Edward Lear, the artist who popularised the modern-day limerick, has been honoured with a green plaque in London.
It was unveiled on Saturday on what would have been his 200th birthday.
The plaque has been placed at 15 Stratford Place in Westminster, the site where the artist lived from 1853 until 1869.
The plaque is part of Westminster Council's scheme to mark buildings associated with people who have made lasting contributions to society.
The artist, famed for writing the Owl and the Pussycat, was born in Holloway and was raised in Grays Inn Road.
The council's deputy leader, councillor Robert Davis, said: "Edward Lear was one of the finest artists of his generation and anyone who has ever raised a smile to a cheeky limerick has Lear to thank for his creativity in popularising the poem.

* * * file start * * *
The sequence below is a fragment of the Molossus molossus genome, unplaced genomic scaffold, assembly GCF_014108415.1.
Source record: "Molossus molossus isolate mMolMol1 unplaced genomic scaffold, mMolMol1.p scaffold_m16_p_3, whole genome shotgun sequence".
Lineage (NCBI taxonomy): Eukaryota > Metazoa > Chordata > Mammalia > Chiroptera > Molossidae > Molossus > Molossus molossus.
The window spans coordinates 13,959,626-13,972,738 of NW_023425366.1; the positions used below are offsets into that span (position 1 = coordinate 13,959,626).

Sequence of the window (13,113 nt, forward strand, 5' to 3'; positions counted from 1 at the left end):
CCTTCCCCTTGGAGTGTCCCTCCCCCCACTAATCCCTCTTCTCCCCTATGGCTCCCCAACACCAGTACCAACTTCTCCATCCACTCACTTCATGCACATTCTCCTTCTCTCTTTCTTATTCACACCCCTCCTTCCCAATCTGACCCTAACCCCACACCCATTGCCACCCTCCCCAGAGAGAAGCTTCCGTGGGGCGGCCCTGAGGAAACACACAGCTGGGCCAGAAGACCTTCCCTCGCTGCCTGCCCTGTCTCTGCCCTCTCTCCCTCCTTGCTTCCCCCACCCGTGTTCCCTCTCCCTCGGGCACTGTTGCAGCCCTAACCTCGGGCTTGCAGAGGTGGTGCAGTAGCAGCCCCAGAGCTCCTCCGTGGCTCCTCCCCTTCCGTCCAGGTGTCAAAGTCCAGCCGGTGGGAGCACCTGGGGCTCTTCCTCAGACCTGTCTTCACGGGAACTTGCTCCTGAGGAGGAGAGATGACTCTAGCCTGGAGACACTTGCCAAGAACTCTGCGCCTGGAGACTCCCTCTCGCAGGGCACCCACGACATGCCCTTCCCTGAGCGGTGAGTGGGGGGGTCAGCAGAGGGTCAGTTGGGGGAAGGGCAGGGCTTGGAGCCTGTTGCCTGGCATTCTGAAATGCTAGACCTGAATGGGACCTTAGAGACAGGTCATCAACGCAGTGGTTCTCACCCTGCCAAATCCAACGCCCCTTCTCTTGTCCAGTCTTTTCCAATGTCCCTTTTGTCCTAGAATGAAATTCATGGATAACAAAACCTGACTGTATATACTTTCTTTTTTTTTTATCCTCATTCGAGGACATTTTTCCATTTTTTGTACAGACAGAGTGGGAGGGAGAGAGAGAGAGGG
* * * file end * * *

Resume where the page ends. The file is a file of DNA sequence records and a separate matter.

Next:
"He travelled extensively and worked all over the UK and Europe, but it is here at Stratford Place in which he spent most of his time in London.
"It is fitting that we pay tribute to him today on what would have been his 200th birthday and mark his contribution.
"Or as Lear himself might have said: 'There once was a man named Lear, who lived in a spot close to here. This plaque unveiled today, is a fitting way, to pay tribute on his two hundredth year.'"
So far, 97 plaques have been put up by the council, honouring people including Oscar Wilde, TS Eliot, Jane Austen and The Bee Gees.